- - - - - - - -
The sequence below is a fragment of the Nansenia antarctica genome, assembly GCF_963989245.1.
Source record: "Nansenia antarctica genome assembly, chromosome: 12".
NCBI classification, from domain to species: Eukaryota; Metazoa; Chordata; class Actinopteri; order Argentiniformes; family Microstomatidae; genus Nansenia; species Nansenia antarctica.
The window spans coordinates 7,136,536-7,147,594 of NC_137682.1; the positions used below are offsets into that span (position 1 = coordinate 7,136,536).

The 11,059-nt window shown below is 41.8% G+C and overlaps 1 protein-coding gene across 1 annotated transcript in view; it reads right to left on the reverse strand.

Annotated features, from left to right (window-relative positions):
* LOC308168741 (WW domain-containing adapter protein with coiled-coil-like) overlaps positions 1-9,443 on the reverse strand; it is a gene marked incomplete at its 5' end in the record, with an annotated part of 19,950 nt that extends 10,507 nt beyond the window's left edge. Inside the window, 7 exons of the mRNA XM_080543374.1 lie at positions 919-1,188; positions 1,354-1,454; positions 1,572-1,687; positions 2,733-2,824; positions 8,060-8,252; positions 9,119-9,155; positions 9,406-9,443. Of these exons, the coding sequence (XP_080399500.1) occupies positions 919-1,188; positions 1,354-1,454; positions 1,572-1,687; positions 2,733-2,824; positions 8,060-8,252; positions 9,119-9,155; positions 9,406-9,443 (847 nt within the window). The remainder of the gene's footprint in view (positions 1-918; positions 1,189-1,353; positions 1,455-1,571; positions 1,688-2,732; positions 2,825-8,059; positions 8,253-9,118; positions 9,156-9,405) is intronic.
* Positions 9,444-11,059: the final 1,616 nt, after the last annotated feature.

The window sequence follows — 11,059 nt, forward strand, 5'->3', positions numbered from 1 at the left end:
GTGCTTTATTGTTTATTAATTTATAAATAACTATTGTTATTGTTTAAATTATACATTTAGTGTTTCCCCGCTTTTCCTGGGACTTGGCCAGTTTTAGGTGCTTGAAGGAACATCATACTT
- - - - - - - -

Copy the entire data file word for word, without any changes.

The sequence below is a fragment of the Nansenia antarctica genome, assembly GCF_963989245.1.
Source record: "Nansenia antarctica genome assembly, chromosome: 12".
NCBI classification, from domain to species: Eukaryota; Metazoa; Chordata; class Actinopteri; order Argentiniformes; family Microstomatidae; genus Nansenia; species Nansenia antarctica.
The window spans coordinates 7,136,536-7,147,594 of NC_137682.1; the positions used below are offsets into that span (position 1 = coordinate 7,136,536).

The 11,059-nt window shown below is 41.8% G+C and overlaps 1 protein-coding gene across 1 annotated transcript in view; it reads right to left on the reverse strand.

Annotated features, from left to right (window-relative positions):
* LOC308168741 (WW domain-containing adapter protein with coiled-coil-like) overlaps positions 1-9,443 on the reverse strand; it is a gene marked incomplete at its 5' end in the record, with an annotated part of 19,950 nt that extends 10,507 nt beyond the window's left edge. Inside the window, 7 exons of the mRNA XM_080543374.1 lie at positions 919-1,188; positions 1,354-1,454; positions 1,572-1,687; positions 2,733-2,824; positions 8,060-8,252; positions 9,119-9,155; positions 9,406-9,443. Of these exons, the coding sequence (XP_080399500.1) occupies positions 919-1,188; positions 1,354-1,454; positions 1,572-1,687; positions 2,733-2,824; positions 8,060-8,252; positions 9,119-9,155; positions 9,406-9,443 (847 nt within the window). The remainder of the gene's footprint in view (positions 1-918; positions 1,189-1,353; positions 1,455-1,571; positions 1,688-2,732; positions 2,825-8,059; positions 8,253-9,118; positions 9,156-9,405) is intronic.
* Positions 9,444-11,059: the final 1,616 nt, after the last annotated feature.

The window sequence follows — 11,059 nt, forward strand, 5'->3', positions numbered from 1 at the left end:
GTGCTTTATTGTTTATTAATTTATAAATAACTATTGTTATTGTTTAAATTATACATTTAGTGTTTCCCCGCTTTTCCTGGGACTTGGCCAGTTTTAGGTGCTTGAAGGAACATCATACTT